However, the major exemptions and deductions would not be available under the new tax system are plenty and they are Leave Travel concession or assistance, House rent allowance, allowances or benefits specifically granted to meet expenses incurred in performance of duties of office or employment, allowances or benefits granted to meet personal expenses in performance of duties of office or employment or to compensate for increased cost of living, Standard Deduction, Entertainment allowance, Professional tax, Interest on Home Loan on self-occupied properties, Deduction on family pension, Daily Allowance to MPs and MLAs, exemption of minor’s income up to 1,500 rupees per child, Life insurance premium, deferred annuity, contributions to provident fund, subscription to certain equity shares or debentures, tution fee of children, home loan principal repayment, Contribution to certain Pension Funds, Contribution to pension scheme of Central Government, Voluntary contribution to pension scheme of Central Government, Investment made under an equity savings scheme, Health insurance premium, Maintenance including medical treatment of a dependent who is a person with disability, Medical treatment of specified diseases, Interest on loan taken for higher education, Interest on loan taken for residential house property, Donations to certain funds, charitable institutions, Rents paid, Donations for scientific research or rural development, Contributions given by any person to Political parties, Interest on deposits in savings account, Interest on deposits in case of senior citizens and Deduction in case of a person with disability.


Which is the right choice baby?

Unluckily, there is no single answer to the above query. And the biggest culprit again is the convolution and complexity of the Indian tax structure. Apparently, the reduced tax rates of the new scheme should result in lower taxes. But the removal of exemptions and deductions has proven that the advantage of lower tax rates is insignificant and worthless.

People invested in various instruments to claim tax reliefs will not find the new regime gorgeous. Old scheme is advantageous for the taxpayers claiming total deductions or exemptions above 2.5 lakh rupees. In case of annual income more than 15 lakh rupees and 2.5 lakh rupees annual tax-saving investments or deductions, the new scheme won’t have any advantage over the existing system. Therefore, if substantial amount of tax breaks were being availed by the taxpayers, it would be safer to be part of old scheme. Taxpayers eyeing to satisfy various financial compulsions, such as wealth creation through investments in tax-saving instruments, paying premiums to take care of insurance needs, paying children’s tuition fees, paying equated monthly installments of an education loan, buying a house with a home loan etc. the older regime still works in their interest. Taxpayers having no home loan, staying in rent-free accommodation and desiring to make small or no investments may find the new scheme advantageous.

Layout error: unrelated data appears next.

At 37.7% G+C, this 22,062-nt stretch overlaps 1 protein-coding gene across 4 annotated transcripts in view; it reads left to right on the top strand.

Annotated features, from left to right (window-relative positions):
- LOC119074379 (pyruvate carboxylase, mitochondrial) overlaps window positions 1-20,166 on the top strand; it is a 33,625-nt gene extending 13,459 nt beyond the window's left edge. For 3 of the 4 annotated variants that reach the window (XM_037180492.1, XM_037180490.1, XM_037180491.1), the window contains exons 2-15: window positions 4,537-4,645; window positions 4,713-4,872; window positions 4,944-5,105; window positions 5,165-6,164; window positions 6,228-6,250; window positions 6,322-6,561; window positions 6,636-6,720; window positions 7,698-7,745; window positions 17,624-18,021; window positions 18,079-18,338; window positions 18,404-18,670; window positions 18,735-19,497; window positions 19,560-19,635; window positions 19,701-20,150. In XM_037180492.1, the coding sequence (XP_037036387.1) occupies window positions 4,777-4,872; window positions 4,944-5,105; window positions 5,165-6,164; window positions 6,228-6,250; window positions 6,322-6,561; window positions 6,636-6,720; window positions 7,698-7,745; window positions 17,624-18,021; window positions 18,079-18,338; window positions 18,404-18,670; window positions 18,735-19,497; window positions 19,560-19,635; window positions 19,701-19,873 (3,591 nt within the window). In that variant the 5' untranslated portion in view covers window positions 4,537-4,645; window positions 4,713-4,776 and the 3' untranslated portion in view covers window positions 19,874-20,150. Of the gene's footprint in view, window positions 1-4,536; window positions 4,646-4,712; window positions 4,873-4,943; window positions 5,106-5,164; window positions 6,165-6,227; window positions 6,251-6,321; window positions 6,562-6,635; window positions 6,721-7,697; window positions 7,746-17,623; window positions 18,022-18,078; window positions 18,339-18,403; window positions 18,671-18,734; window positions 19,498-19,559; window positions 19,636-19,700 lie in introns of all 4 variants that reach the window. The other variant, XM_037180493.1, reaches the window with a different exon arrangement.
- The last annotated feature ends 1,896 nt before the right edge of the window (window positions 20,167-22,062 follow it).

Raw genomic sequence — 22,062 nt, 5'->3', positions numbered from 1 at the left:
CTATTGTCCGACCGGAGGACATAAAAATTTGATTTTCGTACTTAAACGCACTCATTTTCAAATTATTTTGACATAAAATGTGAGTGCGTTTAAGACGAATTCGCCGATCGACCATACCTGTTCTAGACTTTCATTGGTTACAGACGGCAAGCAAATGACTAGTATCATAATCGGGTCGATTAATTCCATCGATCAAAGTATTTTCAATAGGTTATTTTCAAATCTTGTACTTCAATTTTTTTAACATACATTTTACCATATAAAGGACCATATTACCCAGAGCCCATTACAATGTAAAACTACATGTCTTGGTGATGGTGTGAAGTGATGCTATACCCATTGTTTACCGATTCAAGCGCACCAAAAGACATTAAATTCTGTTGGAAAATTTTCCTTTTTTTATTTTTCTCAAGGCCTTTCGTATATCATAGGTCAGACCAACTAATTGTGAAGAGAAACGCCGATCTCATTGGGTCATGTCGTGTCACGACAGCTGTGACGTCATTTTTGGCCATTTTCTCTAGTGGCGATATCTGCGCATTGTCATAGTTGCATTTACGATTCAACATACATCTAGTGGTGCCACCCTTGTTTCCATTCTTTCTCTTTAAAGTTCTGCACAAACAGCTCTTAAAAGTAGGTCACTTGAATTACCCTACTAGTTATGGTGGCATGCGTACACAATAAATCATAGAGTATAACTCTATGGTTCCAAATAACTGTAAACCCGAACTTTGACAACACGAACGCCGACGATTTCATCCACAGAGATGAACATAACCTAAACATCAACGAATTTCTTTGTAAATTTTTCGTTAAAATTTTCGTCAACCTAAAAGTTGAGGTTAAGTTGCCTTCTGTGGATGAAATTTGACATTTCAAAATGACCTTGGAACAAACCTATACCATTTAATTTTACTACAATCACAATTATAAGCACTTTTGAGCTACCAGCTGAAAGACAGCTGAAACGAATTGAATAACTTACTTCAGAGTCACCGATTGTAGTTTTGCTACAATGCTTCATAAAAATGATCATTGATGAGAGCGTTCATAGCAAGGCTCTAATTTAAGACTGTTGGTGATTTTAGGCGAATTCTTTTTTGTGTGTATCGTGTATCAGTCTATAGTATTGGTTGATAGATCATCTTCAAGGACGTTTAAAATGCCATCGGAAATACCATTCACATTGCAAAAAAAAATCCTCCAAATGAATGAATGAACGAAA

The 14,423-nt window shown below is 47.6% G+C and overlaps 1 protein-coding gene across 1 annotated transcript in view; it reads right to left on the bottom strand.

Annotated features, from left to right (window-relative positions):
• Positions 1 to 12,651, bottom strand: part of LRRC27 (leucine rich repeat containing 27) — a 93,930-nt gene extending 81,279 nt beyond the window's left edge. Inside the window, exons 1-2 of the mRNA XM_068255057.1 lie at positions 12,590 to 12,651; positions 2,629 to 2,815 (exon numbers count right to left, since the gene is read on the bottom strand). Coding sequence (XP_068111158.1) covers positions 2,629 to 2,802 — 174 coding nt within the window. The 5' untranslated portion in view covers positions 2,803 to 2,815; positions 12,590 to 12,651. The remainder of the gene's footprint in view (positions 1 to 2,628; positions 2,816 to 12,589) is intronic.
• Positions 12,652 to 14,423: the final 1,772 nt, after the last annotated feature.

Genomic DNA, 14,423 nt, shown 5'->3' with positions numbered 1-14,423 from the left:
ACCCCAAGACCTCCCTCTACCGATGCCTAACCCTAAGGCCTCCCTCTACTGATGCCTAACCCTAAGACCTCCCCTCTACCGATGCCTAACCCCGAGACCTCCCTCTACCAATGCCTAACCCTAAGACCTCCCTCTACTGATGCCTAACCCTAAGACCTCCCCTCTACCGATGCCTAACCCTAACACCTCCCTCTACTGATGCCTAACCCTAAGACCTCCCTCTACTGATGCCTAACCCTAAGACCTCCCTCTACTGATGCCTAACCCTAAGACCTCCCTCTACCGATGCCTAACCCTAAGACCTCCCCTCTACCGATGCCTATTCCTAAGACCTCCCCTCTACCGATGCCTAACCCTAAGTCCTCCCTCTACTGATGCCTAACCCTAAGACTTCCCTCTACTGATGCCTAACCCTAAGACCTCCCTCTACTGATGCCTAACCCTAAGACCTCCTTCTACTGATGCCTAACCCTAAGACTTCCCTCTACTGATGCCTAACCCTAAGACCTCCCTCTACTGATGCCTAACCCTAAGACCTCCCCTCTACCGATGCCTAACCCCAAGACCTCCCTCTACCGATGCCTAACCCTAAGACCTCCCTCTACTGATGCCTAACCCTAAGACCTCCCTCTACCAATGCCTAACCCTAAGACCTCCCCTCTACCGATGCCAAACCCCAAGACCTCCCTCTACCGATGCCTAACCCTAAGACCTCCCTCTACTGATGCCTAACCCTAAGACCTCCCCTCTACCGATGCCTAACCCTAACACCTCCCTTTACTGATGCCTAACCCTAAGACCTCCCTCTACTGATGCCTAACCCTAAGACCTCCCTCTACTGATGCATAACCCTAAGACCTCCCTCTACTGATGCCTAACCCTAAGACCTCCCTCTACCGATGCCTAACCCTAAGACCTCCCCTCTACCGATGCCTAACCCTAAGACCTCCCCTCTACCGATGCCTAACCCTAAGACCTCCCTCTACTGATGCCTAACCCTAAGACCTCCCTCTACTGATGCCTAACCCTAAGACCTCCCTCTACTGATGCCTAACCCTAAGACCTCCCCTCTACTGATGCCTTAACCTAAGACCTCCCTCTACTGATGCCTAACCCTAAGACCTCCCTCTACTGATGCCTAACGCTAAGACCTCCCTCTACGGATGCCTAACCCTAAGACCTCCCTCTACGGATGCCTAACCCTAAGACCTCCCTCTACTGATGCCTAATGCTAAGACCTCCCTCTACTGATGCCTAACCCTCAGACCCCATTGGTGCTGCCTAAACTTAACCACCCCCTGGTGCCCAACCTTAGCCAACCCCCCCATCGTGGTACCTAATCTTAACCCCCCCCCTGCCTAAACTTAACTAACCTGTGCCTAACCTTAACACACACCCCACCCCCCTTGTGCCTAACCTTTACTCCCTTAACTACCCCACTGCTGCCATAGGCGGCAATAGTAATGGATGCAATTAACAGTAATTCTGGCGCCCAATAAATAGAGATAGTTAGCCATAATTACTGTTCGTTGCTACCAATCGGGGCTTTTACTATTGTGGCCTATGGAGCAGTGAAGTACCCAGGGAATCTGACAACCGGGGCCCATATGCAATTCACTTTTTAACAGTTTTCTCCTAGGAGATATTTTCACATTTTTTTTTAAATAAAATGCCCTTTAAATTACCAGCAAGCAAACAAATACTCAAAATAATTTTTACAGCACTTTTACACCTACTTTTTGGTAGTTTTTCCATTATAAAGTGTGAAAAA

As a final point, all the changes introduced do not categorically make things calmer and cooler for Indian taxpayers. Although finance minister of India mentioned that the new tax system will boost consumer demand, it could come at a heavy cost in the form of poorer household savings. The discretionary tax structure endangers a prominent concept that goaded taxpayers of India to save money for the future. Moreover, taxpayers have to a comparative assessment of both schemes, before framing the final decision. Since the system is new and has many tricky provisions, taxpayers have to consult a proficient tax expert who can recommend the ideal route.


By Shivanand Pandit